Our Five Priorities
Ladies and gentlemen, in the election campaign we set out a plan and made commitments. In the Speech from the Throne, we set out five immediate priorities that we plan to act on this spring.
Today, I want to talk about the Federal Accountability Act, and about the real clean-up we are going to undertake in Ottawa; that's a promise we plan to keep.
Now, of course, Parliament is in session. And, throughout this session, we will be guided by the five immediate priorities articulated in the Speech from the Throne. These are the priorities we campaigned on. These are the priorities Canadians voted for at the ballot box. And these are priorities we intend to deliver on in the months to come. These priorities are clearly defined, easy to remember, specific in their outcomes and limited in number.
There are five. Not 15. Not 50. Five.
We know what we want to do. And we have a plan and a focus to get it done.
Canadians are overtaxed. That's why we will move forward to cut taxes for all Canadians--starting with a cut to the GST from seven to six per cent, and eventually to five per cent.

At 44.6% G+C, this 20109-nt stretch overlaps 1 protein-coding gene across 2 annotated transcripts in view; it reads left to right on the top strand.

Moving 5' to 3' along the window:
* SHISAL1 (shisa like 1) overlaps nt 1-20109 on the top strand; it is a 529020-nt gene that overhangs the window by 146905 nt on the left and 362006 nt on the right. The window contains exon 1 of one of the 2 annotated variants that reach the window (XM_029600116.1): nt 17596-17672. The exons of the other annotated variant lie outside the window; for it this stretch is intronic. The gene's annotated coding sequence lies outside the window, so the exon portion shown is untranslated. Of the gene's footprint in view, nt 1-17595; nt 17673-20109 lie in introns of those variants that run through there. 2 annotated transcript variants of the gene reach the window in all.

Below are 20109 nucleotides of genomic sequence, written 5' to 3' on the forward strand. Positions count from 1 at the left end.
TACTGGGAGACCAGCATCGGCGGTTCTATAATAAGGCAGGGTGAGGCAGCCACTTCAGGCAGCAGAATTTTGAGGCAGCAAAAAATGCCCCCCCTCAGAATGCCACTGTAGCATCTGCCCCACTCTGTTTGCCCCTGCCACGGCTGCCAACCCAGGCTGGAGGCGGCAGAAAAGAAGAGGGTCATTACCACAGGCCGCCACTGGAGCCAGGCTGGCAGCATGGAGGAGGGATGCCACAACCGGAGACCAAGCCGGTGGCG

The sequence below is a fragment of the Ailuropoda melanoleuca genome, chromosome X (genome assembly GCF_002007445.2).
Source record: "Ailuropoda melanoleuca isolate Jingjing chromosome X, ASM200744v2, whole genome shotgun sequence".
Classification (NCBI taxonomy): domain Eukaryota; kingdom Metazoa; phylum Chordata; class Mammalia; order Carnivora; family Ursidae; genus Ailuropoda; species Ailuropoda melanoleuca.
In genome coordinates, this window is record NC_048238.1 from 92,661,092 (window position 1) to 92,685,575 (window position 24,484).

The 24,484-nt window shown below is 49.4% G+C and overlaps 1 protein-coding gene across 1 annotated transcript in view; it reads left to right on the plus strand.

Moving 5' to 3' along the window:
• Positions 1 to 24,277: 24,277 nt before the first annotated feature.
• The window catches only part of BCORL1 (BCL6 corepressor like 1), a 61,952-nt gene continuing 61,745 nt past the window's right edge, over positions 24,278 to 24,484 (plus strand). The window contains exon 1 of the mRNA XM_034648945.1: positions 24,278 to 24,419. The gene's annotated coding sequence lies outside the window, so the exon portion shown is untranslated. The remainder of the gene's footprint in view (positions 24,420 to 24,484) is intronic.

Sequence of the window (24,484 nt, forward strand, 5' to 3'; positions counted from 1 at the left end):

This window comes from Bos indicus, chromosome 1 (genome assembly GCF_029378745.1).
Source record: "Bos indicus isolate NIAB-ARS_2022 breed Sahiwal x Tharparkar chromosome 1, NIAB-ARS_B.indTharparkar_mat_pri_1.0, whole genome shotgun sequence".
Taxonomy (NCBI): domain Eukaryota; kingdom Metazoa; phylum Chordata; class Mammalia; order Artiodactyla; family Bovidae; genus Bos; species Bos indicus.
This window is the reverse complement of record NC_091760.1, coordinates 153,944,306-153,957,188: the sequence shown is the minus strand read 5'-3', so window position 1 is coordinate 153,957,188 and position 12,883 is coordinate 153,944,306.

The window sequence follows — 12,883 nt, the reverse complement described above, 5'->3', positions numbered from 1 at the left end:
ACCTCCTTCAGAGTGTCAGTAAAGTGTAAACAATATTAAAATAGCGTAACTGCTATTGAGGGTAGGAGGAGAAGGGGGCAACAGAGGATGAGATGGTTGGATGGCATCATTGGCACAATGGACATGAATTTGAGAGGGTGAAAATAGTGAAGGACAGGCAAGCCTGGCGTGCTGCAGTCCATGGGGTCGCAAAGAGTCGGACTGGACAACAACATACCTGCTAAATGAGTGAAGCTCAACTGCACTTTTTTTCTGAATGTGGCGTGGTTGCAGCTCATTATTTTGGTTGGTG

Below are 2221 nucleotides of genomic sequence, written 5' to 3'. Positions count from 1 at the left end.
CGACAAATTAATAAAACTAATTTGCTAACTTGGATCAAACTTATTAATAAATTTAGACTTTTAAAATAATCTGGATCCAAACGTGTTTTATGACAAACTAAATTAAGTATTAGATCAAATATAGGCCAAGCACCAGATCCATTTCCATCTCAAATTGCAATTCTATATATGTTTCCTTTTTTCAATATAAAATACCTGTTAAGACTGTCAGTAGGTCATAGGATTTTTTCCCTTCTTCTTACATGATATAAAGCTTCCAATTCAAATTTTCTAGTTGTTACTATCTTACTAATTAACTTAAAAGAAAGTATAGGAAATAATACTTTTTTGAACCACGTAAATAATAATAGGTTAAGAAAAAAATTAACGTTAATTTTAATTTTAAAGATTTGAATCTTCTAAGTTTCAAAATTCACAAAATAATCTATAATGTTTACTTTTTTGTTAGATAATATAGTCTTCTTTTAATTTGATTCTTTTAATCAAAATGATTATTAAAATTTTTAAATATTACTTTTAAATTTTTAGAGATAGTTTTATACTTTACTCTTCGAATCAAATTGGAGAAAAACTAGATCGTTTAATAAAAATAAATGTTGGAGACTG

The growth in gun, gang and drug crime is unacceptable. That's why we will work to safeguard the Canadian way of life and strengthen the criminal justice system.
Families, parents and children deserve our support. That's why we are replacing a child-care program that has funded politicians, researchers and advocates with one that helps families financially and will create real daycare spaces.
We will work with the provinces to establish a Patient Wait Times Guarantee--giving Canadians the health care they need, when they need it.
And, first of all these priorities, after years of waste, mismanagement and scandal, we will clean up government in Ottawa.
Greater Accountability in Ottawa
Each of our priorities is important. But none is more pressing than cleaning up the mess in politics and government at the federal level. Accountable, honest, democratic government is the foundation necessary for everything else we wish to build.
The problems of the past--including the systemic fraud and theft documented by the Gomery Inquiry--not only tarnished the reputation of federalism in Quebec; it also cheated and disillusioned taxpayers in all parts of the country. Something had to be done and last week we started the clean-up.